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Japanese Scientists To Unravel DNA To Breed ‘Super Tuna’

A team from Japan’s Fisheries Research Agency, The University of Tokyo and Kyushu University is close to completing the genome sequence of the bluefin tuna to unravel the secrets of the chemical building blocks of the fish and expects to be able to start a breeding program next year.

“We have already completed two computer sequencing runs and have around 60 per cent of the tuna genome,” said Dr. Kazumasa Ikuta, director of research at the Yokohama-based Fisheries Research Agency.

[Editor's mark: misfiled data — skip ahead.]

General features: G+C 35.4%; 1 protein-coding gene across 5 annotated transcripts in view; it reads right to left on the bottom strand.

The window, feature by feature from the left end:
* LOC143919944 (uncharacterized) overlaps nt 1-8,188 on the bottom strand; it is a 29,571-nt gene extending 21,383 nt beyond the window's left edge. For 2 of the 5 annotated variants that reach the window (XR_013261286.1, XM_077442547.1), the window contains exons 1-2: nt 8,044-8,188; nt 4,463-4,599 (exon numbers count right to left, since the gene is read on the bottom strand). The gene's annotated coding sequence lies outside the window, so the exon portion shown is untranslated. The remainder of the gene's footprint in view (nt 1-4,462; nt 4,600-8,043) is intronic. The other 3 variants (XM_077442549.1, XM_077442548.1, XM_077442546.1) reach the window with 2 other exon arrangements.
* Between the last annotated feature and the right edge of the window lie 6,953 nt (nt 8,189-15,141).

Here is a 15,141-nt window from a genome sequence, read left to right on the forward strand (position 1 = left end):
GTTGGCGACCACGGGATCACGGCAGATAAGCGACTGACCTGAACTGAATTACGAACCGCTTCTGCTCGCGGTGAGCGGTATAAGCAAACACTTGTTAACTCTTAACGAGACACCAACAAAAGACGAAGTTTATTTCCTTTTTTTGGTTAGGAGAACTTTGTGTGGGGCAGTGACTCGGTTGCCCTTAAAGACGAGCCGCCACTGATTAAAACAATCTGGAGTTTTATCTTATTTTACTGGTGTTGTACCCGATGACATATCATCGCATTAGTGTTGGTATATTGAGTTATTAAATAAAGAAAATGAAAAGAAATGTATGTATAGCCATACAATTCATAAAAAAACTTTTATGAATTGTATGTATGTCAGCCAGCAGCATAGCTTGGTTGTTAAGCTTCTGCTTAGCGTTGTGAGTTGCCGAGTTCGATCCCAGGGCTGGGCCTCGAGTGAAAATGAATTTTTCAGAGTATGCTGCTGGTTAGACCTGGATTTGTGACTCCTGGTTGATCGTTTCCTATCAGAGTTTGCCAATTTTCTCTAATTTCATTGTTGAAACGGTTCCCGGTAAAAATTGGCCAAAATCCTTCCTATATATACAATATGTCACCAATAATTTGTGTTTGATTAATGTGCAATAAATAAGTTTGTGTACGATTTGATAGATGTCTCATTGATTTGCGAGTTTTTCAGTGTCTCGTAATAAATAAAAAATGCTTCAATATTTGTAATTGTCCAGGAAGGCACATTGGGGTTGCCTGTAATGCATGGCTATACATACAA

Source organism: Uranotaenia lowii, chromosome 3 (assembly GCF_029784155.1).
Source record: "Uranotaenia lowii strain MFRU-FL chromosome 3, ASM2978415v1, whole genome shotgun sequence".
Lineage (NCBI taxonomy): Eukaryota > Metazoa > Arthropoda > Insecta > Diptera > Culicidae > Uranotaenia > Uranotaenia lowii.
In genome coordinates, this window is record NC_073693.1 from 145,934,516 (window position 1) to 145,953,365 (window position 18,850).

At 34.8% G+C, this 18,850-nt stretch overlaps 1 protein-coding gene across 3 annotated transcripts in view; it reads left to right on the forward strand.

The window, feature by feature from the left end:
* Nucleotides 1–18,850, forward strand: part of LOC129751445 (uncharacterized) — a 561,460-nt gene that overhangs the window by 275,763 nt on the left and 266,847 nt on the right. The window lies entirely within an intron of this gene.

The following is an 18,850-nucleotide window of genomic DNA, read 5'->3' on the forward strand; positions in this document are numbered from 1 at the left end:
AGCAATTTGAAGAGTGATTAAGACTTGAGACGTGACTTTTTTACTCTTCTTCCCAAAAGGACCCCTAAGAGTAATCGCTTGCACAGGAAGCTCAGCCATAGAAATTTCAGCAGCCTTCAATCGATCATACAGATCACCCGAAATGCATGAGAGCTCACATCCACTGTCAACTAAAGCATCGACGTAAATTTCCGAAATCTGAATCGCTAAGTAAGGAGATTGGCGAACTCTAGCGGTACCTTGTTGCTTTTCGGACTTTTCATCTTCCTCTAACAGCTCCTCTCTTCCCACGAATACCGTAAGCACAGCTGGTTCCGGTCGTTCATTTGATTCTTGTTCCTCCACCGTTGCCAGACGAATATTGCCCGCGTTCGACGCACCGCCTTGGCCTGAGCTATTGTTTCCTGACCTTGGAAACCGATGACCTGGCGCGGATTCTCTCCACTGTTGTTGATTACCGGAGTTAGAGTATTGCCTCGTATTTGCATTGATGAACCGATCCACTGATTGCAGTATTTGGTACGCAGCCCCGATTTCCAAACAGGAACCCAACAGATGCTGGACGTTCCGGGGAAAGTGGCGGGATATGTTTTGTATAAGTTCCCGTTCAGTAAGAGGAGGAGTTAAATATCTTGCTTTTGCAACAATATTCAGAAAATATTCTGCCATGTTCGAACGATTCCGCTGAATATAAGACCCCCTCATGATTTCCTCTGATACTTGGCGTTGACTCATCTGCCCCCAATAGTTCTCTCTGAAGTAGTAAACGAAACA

“We expect to have the entire sequence in the next couple of months.”

“We plan to use the sequence to establish a breeding program for bluefin tuna as most aquaculture farmers presently use wild juveniles,” he said. “We want to establish a complete aquaculture system that will produce fish that have good strength, are resistant to disease, grow quickly and taste delicious.”